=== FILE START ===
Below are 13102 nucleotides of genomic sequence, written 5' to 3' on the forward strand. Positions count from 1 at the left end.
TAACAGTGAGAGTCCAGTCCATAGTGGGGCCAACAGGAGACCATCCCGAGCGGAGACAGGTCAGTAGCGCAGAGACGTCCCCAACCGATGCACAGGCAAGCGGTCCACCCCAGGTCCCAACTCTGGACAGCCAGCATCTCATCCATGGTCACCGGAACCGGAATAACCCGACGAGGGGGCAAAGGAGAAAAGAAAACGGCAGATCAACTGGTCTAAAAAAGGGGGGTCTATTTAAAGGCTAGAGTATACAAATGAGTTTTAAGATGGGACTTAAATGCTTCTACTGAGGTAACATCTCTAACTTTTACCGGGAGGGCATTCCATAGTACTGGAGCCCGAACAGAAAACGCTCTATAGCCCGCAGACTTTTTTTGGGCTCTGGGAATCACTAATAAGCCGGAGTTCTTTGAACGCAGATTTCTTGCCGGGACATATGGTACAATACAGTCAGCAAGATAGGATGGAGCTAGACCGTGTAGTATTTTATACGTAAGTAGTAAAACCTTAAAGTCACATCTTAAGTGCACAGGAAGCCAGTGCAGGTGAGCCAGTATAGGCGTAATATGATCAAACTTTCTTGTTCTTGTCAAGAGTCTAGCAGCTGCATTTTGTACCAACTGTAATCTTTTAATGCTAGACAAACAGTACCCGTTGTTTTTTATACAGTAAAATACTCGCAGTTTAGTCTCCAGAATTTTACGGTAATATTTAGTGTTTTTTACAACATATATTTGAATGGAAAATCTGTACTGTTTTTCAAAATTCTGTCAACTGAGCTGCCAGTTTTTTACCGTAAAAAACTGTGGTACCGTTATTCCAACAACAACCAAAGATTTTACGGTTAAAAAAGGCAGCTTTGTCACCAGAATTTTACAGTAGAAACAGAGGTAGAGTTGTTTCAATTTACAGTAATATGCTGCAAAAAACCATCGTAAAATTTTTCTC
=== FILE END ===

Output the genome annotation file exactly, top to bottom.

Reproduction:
Below are 13102 nucleotides of genomic sequence, written 5' to 3' on the forward strand. Positions count from 1 at the left end.
TAACAGTGAGAGTCCAGTCCATAGTGGGGCCAACAGGAGACCATCCCGAGCGGAGACAGGTCAGTAGCGCAGAGACGTCCCCAACCGATGCACAGGCAAGCGGTCCACCCCAGGTCCCAACTCTGGACAGCCAGCATCTCATCCATGGTCACCGGAACCGGAATAACCCGACGAGGGGGCAAAGGAGAAAAGAAAACGGCAGATCAACTGGTCTAAAAAAGGGGGGTCTATTTAAAGGCTAGAGTATACAAATGAGTTTTAAGATGGGACTTAAATGCTTCTACTGAGGTAACATCTCTAACTTTTACCGGGAGGGCATTCCATAGTACTGGAGCCCGAACAGAAAACGCTCTATAGCCCGCAGACTTTTTTTGGGCTCTGGGAATCACTAATAAGCCGGAGTTCTTTGAACGCAGATTTCTTGCCGGGACATATGGTACAATACAGTCAGCAAGATAGGATGGAGCTAGACCGTGTAGTATTTTATACGTAAGTAGTAAAACCTTAAAGTCACATCTTAAGTGCACAGGAAGCCAGTGCAGGTGAGCCAGTATAGGCGTAATATGATCAAACTTTCTTGTTCTTGTCAAGAGTCTAGCAGCTGCATTTTGTACCAACTGTAATCTTTTAATGCTAGACAAACAGTACCCGTTGTTTTTTATACAGTAAAATACTCGCAGTTTAGTCTCCAGAATTTTACGGTAATATTTAGTGTTTTTTACAACATATATTTGAATGGAAAATCTGTACTGTTTTTCAAAATTCTGTCAACTGAGCTGCCAGTTTTTTACCGTAAAAAACTGTGGTACCGTTATTCCAACAACAACCAAAGATTTTACGGTTAAAAAAGGCAGCTTTGTCACCAGAATTTTACAGTAGAAACAGAGGTAGAGTTGTTTCAATTTACAGTAATATGCTGCAAAAAACCATCGTAAAATTTTTCTC